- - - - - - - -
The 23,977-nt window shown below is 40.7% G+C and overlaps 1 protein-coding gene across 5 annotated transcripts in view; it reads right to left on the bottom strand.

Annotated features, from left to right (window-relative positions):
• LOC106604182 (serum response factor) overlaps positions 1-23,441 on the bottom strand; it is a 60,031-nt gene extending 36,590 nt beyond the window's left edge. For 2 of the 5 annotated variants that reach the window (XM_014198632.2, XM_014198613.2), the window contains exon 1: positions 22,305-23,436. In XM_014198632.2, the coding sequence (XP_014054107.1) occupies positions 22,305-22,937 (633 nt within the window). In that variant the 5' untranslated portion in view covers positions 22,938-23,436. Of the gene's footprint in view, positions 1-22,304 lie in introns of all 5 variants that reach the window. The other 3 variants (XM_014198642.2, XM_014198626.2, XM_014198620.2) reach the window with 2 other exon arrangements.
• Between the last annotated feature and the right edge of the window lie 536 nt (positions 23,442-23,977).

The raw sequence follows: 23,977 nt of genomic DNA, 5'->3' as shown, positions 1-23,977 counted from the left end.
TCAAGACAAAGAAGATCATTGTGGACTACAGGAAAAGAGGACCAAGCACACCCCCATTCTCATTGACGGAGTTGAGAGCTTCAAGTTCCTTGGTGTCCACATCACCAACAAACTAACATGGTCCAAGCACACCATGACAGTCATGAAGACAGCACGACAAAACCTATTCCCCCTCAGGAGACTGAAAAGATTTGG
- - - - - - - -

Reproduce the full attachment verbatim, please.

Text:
The 23,977-nt window shown below is 40.7% G+C and overlaps 1 protein-coding gene across 5 annotated transcripts in view; it reads right to left on the bottom strand.

Annotated features, from left to right (window-relative positions):
• LOC106604182 (serum response factor) overlaps positions 1-23,441 on the bottom strand; it is a 60,031-nt gene extending 36,590 nt beyond the window's left edge. For 2 of the 5 annotated variants that reach the window (XM_014198632.2, XM_014198613.2), the window contains exon 1: positions 22,305-23,436. In XM_014198632.2, the coding sequence (XP_014054107.1) occupies positions 22,305-22,937 (633 nt within the window). In that variant the 5' untranslated portion in view covers positions 22,938-23,436. Of the gene's footprint in view, positions 1-22,304 lie in introns of all 5 variants that reach the window. The other 3 variants (XM_014198642.2, XM_014198626.2, XM_014198620.2) reach the window with 2 other exon arrangements.
• Between the last annotated feature and the right edge of the window lie 536 nt (positions 23,442-23,977).

The raw sequence follows: 23,977 nt of genomic DNA, 5'->3' as shown, positions 1-23,977 counted from the left end.
TCAAGACAAAGAAGATCATTGTGGACTACAGGAAAAGAGGACCAAGCACACCCCCATTCTCATTGACGGAGTTGAGAGCTTCAAGTTCCTTGGTGTCCACATCACCAACAAACTAACATGGTCCAAGCACACCATGACAGTCATGAAGACAGCACGACAAAACCTATTCCCCCTCAGGAGACTGAAAAGATTTGG